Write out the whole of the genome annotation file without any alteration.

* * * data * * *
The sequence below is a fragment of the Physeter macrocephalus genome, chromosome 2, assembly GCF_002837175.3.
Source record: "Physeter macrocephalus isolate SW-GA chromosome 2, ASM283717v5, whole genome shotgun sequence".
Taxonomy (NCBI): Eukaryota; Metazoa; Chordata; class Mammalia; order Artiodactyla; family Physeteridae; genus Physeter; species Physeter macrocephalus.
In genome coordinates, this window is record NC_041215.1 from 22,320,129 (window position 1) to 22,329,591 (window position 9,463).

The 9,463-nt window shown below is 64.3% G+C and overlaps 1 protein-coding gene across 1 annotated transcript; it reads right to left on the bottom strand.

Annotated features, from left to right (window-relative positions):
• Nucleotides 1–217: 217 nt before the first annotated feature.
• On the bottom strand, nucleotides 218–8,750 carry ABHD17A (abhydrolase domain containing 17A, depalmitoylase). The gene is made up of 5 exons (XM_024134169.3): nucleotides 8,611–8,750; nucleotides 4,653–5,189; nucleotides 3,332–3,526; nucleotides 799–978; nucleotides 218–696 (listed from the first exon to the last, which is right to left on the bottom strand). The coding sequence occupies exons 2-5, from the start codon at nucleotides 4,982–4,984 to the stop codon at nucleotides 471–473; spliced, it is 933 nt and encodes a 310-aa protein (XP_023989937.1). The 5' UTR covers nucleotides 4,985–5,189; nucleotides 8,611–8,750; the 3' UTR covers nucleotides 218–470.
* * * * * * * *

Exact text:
The sequence below is a fragment of the Physeter macrocephalus genome, chromosome 2, assembly GCF_002837175.3.
Source record: "Physeter macrocephalus isolate SW-GA chromosome 2, ASM283717v5, whole genome shotgun sequence".
Taxonomy (NCBI): Eukaryota; Metazoa; Chordata; class Mammalia; order Artiodactyla; family Physeteridae; genus Physeter; species Physeter macrocephalus.
In genome coordinates, this window is record NC_041215.1 from 22,320,129 (window position 1) to 22,329,591 (window position 9,463).

The 9,463-nt window shown below is 64.3% G+C and overlaps 1 protein-coding gene across 1 annotated transcript; it reads right to left on the bottom strand.

Annotated features, from left to right (window-relative positions):
• Nucleotides 1–217: 217 nt before the first annotated feature.
• On the bottom strand, nucleotides 218–8,750 carry ABHD17A (abhydrolase domain containing 17A, depalmitoylase). The gene is made up of 5 exons (XM_024134169.3): nucleotides 8,611–8,750; nucleotides 4,653–5,189; nucleotides 3,332–3,526; nucleotides 799–978; nucleotides 218–696 (listed from the first exon to the last, which is right to left on the bottom strand). The coding sequence occupies exons 2-5, from the start codon at nucleotides 4,982–4,984 to the stop codon at nucleotides 471–473; spliced, it is 933 nt and encodes a 310-aa protein (XP_023989937.1). The 5' UTR covers nucleotides 4,985–5,189; nucleotides 8,611–8,750; the 3' UTR covers nucleotides 218–470.